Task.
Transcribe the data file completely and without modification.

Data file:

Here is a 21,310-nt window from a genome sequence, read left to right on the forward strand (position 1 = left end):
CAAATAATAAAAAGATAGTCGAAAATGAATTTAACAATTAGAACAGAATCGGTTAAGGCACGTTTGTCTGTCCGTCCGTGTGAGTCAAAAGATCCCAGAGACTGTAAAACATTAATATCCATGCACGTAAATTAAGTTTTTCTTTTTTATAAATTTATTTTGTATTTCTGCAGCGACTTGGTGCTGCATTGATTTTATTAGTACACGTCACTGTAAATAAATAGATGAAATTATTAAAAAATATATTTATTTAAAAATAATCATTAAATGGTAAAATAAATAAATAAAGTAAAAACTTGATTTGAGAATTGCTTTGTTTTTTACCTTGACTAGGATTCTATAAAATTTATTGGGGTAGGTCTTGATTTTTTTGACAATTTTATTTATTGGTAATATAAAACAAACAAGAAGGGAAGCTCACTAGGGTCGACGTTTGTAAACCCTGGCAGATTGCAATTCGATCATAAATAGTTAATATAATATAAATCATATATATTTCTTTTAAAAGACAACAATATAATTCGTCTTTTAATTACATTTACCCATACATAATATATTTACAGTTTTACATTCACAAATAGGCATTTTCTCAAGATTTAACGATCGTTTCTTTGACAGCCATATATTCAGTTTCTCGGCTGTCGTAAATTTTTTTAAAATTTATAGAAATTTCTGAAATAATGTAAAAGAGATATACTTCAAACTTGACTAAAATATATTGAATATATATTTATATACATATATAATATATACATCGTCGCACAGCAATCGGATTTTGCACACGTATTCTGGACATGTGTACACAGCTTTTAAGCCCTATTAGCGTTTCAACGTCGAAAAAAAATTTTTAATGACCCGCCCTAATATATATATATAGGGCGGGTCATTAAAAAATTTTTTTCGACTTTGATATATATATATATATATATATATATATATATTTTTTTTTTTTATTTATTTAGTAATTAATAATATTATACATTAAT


Here is a 21,310-nt window from a genome sequence, read left to right on the forward strand (position 1 = left end):
CAAATAATAAAAAGATAGTCGAAAATGAATTTAACAATTAGAACAGAATCGGTTAAGGCACGTTTGTCTGTCCGTCCGTGTGAGTCAAAAGATCCCAGAGACTGTAAAACATTAATATCCATGCACGTAAATTAAGTTTTTCTTTTTTATAAATTTATTTTGTATTTCTGCAGCGACTTGGTGCTGCATTGATTTTATTAGTACACGTCACTGTAAATAAATAGATGAAATTATTAAAAAATATATTTATTTAAAAATAATCATTAAATGGTAAAATAAATAAATAAAGTAAAAACTTGATTTGAGAATTGCTTTGTTTTTTACCTTGACTAGGATTCTATAAAATTTATTGGGGTAGGTCTTGATTTTTTTGACAATTTTATTTATTGGTAATATAAAACAAACAAGAAGGGAAGCTCACTAGGGTCGACGTTTGTAAACCCTGGCAGATTGCAATTCGATCATAAATAGTTAATATAATATAAATCATATATATTTCTTTTAAAAGACAACAATATAATTCGTCTTTTAATTACATTTACCCATACATAATATATTTACAGTTTTACATTCACAAATAGGCATTTTCTCAAGATTTAACGATCGTTTCTTTGACAGCCATATATTCAGTTTCTCGGCTGTCGTAAATTTTTTTAAAATTTATAGAAATTTCTGAAATAATGTAAAAGAGATATACTTCAAACTTGACTAAAATATATTGAATATATATTTATATACATATATAATATATACATCGTCGCACAGCAATCGGATTTTGCACACGTATTCTGGACATGTGTACACAGCTTTTAAGCCCTATTAGCGTTTCAACGTCGAAAAAAAATTTTTAATGACCCGCCCTAATATATATATATAGGGCGGGTCATTAAAAAATTTTTTTCGACTTTGATATATATATATATATATATATATATATATATTTTTTTTTTTTATTTATTTAGTAATTAATAATATTATACATTAAT